Deputy President Slams the Abuse of Anti-Bullying Provisions

Deputy President Sams of the Fair Work Commission (FWC) has dismissed a casino worker’s bullying application, warning it is not acceptable to use such claims as “a shield or stalking horse, to prevent, delay or deflect justifiable disciplinary outcomes”.

Background and Outcome

An employee at Star City Casino claimed he was bullied by management after he breached the Casino’s mobile phone policy. He filed a stop bullying application with the FWC, claiming that he had been physically abused. He further claimed that the written warning he received was unjustified and also amounted to bullying.

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Instant Dismissal – care required

What is instant dismissal?

Instant dismissal (also known as summary dismissal) permits an employer to terminate an employee’s employment immediately. That said, this is only permitted where an employee engages in serious misconduct.

The Fair Work Regulations 2009 (Cth) define ‘serious misconduct’ as follows:
(a) wilful or deliberate behaviour by an employee that is inconsistent with the continuation of the contract of employment; and
(b) conduct that causes serious and imminent risk to:
(i)  the health or safety of a person; or
(ii) the reputation, viability or profitability of the employer’s business.

Instant dismissal overrides the requirement of a notice period and therefore the employee is not entitled to receive their notice period.

Employers should be mindful to ensure they are not sacking an employee instantly without sufficiently serious grounds. This may expose them to claims for unfair dismissal should they instantly dismiss employees unlawfully or unreasonably.

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FWC Rejects Application to Merge with Hospitality Award and Reduce Penalty Rates for Clubs

In April, the Fair Work Commission (FWC) announced its decision in the application by Clubs Australia Industrial (CAI) to merge the Registered and Licensed Clubs Award with the Hospitality Award which would have effectively resulted in a reduction in Penalty Rates.

The FWC has dismissed the application. In dismissing the application, the salient comments from the FWC decision are as follows:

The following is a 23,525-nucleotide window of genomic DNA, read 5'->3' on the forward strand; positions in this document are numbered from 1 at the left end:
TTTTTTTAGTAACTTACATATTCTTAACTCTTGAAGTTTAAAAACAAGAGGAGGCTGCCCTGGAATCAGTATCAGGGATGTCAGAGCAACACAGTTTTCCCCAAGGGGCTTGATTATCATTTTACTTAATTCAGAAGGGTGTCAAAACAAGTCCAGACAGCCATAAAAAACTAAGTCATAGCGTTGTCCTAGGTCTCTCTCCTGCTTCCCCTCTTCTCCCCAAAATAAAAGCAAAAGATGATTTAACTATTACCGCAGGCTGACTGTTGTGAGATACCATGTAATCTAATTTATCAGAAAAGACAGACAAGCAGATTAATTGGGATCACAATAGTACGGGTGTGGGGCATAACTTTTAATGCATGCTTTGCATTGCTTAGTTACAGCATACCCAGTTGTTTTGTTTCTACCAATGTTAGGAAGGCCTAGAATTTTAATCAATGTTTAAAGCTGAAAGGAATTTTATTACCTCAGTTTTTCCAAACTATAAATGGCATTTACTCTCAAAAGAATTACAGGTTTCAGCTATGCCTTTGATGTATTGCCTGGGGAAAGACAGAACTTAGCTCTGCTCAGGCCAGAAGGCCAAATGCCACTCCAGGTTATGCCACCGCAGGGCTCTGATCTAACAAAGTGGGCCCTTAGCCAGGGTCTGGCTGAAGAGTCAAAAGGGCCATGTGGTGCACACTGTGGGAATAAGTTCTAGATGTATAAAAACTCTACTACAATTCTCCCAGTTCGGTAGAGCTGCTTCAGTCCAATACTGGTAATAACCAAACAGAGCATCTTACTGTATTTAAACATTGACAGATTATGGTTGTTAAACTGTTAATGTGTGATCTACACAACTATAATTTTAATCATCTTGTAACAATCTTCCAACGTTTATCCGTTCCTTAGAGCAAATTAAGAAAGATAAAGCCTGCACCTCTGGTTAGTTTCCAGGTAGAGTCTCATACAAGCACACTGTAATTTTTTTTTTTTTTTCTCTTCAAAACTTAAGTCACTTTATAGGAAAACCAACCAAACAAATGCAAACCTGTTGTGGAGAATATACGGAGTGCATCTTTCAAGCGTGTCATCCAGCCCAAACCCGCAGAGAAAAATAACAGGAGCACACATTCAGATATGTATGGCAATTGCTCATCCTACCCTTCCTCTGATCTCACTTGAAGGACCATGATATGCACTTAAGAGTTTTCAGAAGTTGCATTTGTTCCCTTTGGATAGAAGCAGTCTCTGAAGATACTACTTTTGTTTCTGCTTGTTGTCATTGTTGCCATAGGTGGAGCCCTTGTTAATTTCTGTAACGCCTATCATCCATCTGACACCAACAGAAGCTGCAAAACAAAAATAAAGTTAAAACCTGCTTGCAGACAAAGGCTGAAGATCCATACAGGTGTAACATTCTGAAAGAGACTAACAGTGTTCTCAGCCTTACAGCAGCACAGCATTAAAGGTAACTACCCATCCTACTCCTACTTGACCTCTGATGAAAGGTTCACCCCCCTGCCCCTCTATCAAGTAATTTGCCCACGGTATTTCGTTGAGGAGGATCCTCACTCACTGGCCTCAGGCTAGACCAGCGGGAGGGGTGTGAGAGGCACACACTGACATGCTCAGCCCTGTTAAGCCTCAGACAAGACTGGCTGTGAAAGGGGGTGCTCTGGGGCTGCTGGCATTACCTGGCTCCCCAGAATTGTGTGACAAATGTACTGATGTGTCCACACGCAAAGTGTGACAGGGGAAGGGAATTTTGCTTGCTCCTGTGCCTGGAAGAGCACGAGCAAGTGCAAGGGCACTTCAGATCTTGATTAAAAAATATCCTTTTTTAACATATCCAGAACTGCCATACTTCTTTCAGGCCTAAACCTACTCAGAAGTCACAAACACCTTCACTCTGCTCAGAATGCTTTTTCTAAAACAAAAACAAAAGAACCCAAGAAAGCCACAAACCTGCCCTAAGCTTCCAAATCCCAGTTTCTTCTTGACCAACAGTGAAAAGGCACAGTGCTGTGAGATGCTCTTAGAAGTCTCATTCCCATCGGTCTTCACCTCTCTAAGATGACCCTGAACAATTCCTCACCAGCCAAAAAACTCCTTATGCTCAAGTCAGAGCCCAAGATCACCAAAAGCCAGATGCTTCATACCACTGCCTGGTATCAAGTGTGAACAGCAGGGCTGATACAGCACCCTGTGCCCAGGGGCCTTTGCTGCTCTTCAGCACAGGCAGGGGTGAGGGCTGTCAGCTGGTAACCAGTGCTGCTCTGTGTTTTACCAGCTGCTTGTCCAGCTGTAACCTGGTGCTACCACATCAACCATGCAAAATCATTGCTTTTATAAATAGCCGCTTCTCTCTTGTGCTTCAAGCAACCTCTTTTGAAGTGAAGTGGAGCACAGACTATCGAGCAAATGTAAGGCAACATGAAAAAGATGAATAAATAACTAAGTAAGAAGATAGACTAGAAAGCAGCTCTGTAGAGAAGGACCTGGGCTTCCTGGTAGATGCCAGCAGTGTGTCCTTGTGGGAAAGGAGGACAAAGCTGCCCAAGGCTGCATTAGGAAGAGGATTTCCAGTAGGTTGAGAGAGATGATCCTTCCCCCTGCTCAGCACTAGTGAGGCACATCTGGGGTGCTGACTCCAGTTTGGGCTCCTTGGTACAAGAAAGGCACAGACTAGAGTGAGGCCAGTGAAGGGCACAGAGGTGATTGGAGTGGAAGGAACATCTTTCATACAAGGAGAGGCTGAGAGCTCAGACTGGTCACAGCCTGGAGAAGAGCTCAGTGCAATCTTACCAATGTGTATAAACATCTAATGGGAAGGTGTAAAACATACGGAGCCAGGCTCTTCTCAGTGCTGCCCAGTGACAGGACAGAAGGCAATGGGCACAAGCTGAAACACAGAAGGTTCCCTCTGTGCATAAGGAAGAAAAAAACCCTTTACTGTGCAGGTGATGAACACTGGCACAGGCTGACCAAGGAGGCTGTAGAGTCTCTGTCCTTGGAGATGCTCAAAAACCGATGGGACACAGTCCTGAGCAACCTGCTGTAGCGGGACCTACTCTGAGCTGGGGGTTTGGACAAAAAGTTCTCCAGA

“……… there was virtually no evidence adduced before us of any particular benefit that would be derived from a reduction in penalty rates for the clubs sector through the sector being placed under the Hospitality Award. CAI did not adduce any evidence to the effect that overall employment or hours worked in the sector would increase if weekend and public holiday penalty rates were reduced.”

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6 Reasons why performance reviews may not be adding value in your business

Performance management and annual reviews are often met with a fair amount of resistance. They are often not viewed as a process that adds value to the business.

However, with the right attitude and approach to this process, performance reviews can be a tool that adds value and potentially increases productivity, workplace harmony and helps you achieve a return on your investment.

There are a number of reasons why your current review process may not be serving your business and achieving the outcomes you want.

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The Increasing Pressure on HR to Get it Right

When HR gets it wrong, the stakes are high. From unfair dismissal findings against a business to vicarious liability, the Courts and Tribunals in recent years have been critical in their decisions about the way that HR Managers and line managers have dealt with certain issues. Here we look at four key areas where practitioners and managers are most vulnerable and how to avoid these HR mistakes.

  1. Workplace Investigations

In the past couple of years, workplace investigations have become more common, and HR or line managers are usually tasked with carrying them out. However, acting as investigator requires a special knowledge, and the untrained HR manager or line manager might fall into procedural errors resulting in an unfair dismissal claim – or worse. There have been several such matters in recent times, including the Marriott matter that was reported upon in our last newsletter, and Parker Manufactured Products case that emerged in February.

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